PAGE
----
Thursday, February 26, 2015
Alzheimer’s cannot touch parts of me reserved for me and God.
There are things that happened in my life that Alzheimer’s just cannot steal from me. They have been safely stored already, protected by something closer to me than anything here on earth could ever be. And I am truly thankful for this.
There are three people I met in my life who touched me in ways that will forever have intense meaning for me. Jesus, when I was around 11 or so, and is a very personal experience for me. For Jesus to walk into my room and sit on my bed for however long he sat, it felt like both eternity and a fraction of a moment, means more to me than I have yet been able to put into words. To know that had either of us reached out to one another we would have touched, the moment is precious.
Then when I was in my late teens no older than 21 at most, I met Pearl Bailey, a truly remarkable woman who sat with me and talked about everyday happenings and how life was so fickle. We exchanged letters until the day she died. He husband wrote me the last letting me know she had just read my letter and was just getting ready to write to me. Another very precious moment.
Then I get to meet someone I never thought I would, Ravi Shankar. He played at the University in NE and I was fortunate to be invited to see him. After listening to him for what seemed eternity, I was taken on stage and he walked up to me with the most beautiful smile and gave me a hug I can still feel to this day. It was like time stopped and we were transported somewhere far away for the few minutes. The men who played with him were very much in shock and I was told later he very seldom did that. But he had said I was blessed.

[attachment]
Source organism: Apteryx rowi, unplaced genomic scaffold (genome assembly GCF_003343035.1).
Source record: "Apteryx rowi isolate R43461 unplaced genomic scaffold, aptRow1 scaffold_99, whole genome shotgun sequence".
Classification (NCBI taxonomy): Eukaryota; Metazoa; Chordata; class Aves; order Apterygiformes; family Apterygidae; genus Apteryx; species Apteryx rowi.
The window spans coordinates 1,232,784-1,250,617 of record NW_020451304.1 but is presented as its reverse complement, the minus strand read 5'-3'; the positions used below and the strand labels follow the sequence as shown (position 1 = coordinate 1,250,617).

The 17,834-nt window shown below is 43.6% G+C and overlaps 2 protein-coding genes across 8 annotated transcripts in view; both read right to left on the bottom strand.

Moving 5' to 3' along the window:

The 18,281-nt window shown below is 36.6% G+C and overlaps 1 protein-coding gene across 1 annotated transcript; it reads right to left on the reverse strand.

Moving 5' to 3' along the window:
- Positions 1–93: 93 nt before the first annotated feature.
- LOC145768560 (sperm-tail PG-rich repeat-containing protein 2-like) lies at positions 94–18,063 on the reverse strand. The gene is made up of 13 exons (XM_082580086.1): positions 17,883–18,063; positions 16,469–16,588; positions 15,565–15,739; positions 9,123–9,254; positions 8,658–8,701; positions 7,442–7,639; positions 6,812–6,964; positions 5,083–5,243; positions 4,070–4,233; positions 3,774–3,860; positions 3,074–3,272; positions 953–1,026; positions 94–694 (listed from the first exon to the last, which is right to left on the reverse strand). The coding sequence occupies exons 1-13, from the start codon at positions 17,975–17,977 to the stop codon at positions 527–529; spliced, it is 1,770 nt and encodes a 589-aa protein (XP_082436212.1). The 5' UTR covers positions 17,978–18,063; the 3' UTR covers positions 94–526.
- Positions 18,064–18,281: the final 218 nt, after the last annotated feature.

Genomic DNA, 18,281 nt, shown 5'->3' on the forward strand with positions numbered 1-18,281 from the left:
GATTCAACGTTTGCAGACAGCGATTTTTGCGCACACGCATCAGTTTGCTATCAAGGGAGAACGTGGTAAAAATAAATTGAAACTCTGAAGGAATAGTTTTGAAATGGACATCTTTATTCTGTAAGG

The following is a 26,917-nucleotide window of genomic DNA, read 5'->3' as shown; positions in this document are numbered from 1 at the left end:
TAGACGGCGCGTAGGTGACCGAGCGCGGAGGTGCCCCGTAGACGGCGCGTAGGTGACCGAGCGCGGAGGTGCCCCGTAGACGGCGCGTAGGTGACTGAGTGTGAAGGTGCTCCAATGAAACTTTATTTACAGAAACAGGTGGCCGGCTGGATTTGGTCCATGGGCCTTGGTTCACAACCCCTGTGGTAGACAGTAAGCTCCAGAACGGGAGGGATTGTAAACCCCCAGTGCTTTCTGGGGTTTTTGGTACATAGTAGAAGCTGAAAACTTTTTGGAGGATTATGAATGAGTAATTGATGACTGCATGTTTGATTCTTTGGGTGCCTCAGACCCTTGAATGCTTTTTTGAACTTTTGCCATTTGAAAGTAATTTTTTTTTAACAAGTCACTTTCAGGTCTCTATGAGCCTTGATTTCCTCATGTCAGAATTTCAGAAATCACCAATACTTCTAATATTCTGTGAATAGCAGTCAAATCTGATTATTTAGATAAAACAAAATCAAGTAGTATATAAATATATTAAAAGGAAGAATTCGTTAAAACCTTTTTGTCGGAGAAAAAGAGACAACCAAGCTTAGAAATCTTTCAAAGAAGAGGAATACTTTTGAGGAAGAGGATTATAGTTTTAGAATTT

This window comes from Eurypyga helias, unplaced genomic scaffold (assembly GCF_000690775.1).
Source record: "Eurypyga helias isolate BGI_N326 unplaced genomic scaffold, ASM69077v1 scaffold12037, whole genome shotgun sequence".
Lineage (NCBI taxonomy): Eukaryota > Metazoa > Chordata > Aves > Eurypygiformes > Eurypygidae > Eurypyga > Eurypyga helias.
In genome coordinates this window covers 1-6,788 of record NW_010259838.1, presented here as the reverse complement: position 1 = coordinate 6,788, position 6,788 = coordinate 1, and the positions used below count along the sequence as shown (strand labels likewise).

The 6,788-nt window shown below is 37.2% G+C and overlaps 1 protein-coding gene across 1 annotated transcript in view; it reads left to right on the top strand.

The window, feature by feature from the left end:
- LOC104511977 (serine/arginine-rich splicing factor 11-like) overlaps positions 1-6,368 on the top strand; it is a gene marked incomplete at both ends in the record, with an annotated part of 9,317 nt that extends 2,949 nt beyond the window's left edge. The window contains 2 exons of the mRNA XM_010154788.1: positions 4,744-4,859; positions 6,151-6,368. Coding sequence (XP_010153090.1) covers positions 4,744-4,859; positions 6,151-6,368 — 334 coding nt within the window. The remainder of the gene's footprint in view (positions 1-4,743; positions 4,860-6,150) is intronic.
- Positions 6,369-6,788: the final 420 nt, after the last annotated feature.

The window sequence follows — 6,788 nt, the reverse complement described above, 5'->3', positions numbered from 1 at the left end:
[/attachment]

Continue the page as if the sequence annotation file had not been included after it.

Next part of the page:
Most of us travel through life never meeting one person or seeing one place that touches their heart, their very soul. Do I feel blessed? Yes, sometimes I do.
My mom always told me I had a gift. I knew how to draw at a very young age and learned to write not that long afterward. But it wasn’t those kind of gifts she was talking about. She was talking about the honest love I gave so freely that she had warn me about people who preyed on those kind of people.
There was another special person, my mom. I love her dearly and will miss her dreadfully. And here is a funny thing about Alzheimer’s. For all the horror it is putting me through, and my family, it softens some things, like hurt over losing so many people I love. Yes, for all the hurtful things Alzheimer’s does, it does bring you to a time when you don’t feel it as much. Where you see beauty in things you hadn’t before.
Walking was never easy for me, but when I looked down and saw fee that I knew just had to belong to Jesus, I knew I would be alright. Between He and God I would do just fine. And I will believe this with my dying breath.